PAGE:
Guyana gov’t rejects UWI professor’s comment that country will ‘go nowhere’

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Guyana’s Ministry of Natural Resources (MNR) has responded to recent comments about the country’s development, which it called an attempt to undermine the progress made to manage its rapidly growing economy. 

It was University of the West Indies (UWI) lecturer and economist, Dr. Damien King, who was first quoted in the Jamaica Observer, saying “You mark my words, Guyana is going to go nowhere.” King said Guyana does not have strong institutions to place constraints on tribal attempts to fight over the resource windfall. He even said he prays that Jamaica does not discover oil because of the same risk of the resource curse, though Jamaica has stronger institutions than Guyana. 

Guyana’s Natural Resources Ministry said, “Guyana is labeled by leading market participants as the most successful frontier to early-stage production country in recent Oil and Gas history. Our nation’s exemplary environmental credentials and dynamic policymaking to facilitate expeditious offshore exploration and development activities underscore Guyana’s role-model status for Oil and Gas development strategy in the Energy Transition environment.”

The government highlighted that since taking office in August 2020, it has embarked on a series of initiatives to improve the governance framework and management of the petroleum sector. See list below: 

1. Update the principles and conditions of all new petroleum production licences 

2. Enact Local Content Law and establish a Secretariat 

3. Revision of the Natural Resource Fund Law to provide greater oversight and management of revenue 

4. New environmental permitting conditions and fees 

5. Conducting Cost Recovery Audits 

6. Continuous review and modernising of the legislative framework for the oil and gas sector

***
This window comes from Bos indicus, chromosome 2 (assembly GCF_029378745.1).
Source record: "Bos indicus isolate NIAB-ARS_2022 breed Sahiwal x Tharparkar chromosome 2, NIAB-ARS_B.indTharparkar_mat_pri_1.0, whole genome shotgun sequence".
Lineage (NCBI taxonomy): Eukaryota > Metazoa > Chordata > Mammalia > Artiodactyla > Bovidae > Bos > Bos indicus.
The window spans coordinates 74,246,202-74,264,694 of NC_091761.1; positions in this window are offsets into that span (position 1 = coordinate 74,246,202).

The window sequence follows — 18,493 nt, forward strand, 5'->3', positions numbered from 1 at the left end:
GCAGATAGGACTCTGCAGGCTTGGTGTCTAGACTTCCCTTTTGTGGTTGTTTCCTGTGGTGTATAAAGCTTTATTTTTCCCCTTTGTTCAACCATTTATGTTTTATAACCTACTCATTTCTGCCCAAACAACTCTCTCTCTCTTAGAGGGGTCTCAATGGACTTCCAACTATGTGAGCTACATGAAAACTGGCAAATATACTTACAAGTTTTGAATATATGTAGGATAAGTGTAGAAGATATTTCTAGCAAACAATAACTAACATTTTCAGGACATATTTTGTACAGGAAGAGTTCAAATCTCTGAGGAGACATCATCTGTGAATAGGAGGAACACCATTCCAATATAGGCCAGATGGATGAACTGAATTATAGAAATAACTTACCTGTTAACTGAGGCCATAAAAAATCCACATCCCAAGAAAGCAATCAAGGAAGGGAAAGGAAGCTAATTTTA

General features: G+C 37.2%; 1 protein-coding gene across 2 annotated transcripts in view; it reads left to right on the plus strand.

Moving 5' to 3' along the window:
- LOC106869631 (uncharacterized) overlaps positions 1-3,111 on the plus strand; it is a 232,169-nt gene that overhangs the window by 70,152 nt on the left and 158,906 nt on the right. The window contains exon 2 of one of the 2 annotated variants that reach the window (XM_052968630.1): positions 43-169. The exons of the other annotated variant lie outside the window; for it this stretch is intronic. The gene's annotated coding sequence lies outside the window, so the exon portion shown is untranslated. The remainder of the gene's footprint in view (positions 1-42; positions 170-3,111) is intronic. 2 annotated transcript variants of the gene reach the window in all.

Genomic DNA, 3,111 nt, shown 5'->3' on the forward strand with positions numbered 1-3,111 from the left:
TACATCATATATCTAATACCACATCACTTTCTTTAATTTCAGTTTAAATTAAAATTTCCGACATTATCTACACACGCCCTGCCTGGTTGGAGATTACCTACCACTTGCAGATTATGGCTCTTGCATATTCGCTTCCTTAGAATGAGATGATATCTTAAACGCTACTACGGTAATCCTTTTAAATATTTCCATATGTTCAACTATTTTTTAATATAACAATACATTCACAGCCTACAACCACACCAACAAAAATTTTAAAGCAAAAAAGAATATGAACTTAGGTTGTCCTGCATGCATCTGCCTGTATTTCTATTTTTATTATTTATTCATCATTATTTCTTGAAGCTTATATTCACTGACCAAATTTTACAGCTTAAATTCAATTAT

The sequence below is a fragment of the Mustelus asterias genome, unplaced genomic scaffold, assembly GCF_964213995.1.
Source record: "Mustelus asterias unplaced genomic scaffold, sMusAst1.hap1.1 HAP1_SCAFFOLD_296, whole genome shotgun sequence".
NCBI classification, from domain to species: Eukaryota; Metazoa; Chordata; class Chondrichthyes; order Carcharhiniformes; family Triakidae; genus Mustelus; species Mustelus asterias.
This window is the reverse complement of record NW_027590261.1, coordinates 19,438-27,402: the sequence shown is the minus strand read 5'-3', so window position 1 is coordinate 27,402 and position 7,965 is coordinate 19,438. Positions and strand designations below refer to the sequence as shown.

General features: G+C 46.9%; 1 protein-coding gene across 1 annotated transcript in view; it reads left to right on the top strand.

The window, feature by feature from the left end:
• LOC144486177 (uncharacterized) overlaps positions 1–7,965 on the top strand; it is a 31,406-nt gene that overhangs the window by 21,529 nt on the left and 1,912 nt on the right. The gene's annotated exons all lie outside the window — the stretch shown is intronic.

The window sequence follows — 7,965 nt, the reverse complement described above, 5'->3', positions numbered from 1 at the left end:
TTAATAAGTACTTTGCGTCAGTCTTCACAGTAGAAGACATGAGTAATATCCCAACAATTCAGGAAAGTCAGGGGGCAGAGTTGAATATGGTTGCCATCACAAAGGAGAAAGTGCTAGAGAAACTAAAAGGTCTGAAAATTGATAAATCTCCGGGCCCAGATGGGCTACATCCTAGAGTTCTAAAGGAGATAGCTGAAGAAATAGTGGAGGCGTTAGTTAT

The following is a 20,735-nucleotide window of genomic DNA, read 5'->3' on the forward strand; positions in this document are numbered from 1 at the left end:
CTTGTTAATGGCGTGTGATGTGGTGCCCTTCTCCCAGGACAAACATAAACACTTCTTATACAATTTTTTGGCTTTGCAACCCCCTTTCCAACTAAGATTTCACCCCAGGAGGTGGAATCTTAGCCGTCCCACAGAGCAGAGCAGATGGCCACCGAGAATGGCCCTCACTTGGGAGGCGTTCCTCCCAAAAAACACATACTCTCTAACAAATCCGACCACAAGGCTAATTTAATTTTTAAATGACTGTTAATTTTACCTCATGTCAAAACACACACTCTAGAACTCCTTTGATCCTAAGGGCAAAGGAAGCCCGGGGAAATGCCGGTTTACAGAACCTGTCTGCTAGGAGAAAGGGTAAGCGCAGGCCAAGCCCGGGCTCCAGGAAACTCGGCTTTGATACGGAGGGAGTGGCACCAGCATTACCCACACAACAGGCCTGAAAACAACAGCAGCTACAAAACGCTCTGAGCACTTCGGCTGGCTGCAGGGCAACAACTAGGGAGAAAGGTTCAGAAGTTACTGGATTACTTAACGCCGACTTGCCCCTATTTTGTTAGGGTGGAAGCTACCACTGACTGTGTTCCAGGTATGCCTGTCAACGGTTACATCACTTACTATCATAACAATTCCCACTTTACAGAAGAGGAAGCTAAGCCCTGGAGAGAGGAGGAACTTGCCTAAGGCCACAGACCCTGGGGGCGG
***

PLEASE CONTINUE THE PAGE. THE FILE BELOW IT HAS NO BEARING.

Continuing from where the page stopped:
7. Updating of the 1986 Petroleum (Exploration and Production) Act 

8. Development of Offshore Safety Regulations 

9. Development of Hydrocarbon Environmental Management Regulations 

10. Inter-agency collaboration to improve monitoring capabilities (MNR, Guyana Geology and Mines Commission, Guyana National Bureau of Standards, Guyana Revenue Authority) 

11. New model contracts 

Guyana has received more than US$2 billion in direct oil revenues since the start of oil production, and annual revenues are expected to increase further by the end of the decade. Government has committed to using a sizeable portion to modernise physical, social and energy infrastructure. 

Many of its manifesto promises where oil is concerned are being fulfilled, except for the establishment of a petroleum commission. The commission would be an independent body of technocrats that manage the sector, so politicians are kept at arm’s length. There’s no timeline for the new Petroleum Commission legislation, which was promised, and the government has been criticised for this. When asked, authorities have said that the plan to establish a Petroleum Commission has not been abandoned.

The government said it remains committed to avoiding the resource curse. 


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